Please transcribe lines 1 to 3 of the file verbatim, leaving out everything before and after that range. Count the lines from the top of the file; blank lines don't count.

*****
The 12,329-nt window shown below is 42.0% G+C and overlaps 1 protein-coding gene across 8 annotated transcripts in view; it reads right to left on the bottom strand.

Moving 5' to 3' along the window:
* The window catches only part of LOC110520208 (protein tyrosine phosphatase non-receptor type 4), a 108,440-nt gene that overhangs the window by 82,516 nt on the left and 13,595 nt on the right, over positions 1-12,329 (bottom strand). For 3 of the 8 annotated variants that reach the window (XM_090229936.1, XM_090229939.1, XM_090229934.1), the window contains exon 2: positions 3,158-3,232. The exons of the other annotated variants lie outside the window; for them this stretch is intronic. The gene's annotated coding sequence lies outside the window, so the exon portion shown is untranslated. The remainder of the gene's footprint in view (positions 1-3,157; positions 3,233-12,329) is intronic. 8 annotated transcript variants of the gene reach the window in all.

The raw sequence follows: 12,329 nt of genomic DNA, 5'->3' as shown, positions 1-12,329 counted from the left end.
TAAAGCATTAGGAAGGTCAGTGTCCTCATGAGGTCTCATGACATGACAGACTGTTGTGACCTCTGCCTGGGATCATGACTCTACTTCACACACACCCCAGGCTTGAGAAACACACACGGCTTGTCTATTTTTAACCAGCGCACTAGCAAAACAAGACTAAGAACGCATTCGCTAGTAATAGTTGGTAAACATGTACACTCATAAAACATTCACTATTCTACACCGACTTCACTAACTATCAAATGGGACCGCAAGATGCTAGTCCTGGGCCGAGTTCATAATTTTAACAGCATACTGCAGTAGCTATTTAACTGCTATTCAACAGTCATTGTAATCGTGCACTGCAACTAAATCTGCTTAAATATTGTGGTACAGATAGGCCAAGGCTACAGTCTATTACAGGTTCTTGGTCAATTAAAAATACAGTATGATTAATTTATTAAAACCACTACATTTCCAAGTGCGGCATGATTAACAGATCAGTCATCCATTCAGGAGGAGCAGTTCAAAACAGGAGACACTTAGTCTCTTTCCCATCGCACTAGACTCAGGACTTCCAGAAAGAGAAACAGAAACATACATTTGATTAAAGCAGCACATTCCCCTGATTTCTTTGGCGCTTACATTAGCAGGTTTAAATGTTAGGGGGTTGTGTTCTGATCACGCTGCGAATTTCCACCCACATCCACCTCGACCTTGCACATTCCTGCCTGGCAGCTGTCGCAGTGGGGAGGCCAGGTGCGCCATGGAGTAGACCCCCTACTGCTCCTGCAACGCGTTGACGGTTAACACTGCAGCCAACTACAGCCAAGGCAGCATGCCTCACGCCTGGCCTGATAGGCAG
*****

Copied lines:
The 12,329-nt window shown below is 42.0% G+C and overlaps 1 protein-coding gene across 8 annotated transcripts in view; it reads right to left on the bottom strand.

Moving 5' to 3' along the window:
* The window catches only part of LOC110520208 (protein tyrosine phosphatase non-receptor type 4), a 108,440-nt gene that overhangs the window by 82,516 nt on the left and 13,595 nt on the right, over positions 1-12,329 (bottom strand). For 3 of the 8 annotated variants that reach the window (XM_090229936.1, XM_090229939.1, XM_090229934.1), the window contains exon 2: positions 3,158-3,232. The exons of the other annotated variants lie outside the window; for them this stretch is intronic. The gene's annotated coding sequence lies outside the window, so the exon portion shown is untranslated. The remainder of the gene's footprint in view (positions 1-3,157; positions 3,233-12,329) is intronic. 8 annotated transcript variants of the gene reach the window in all.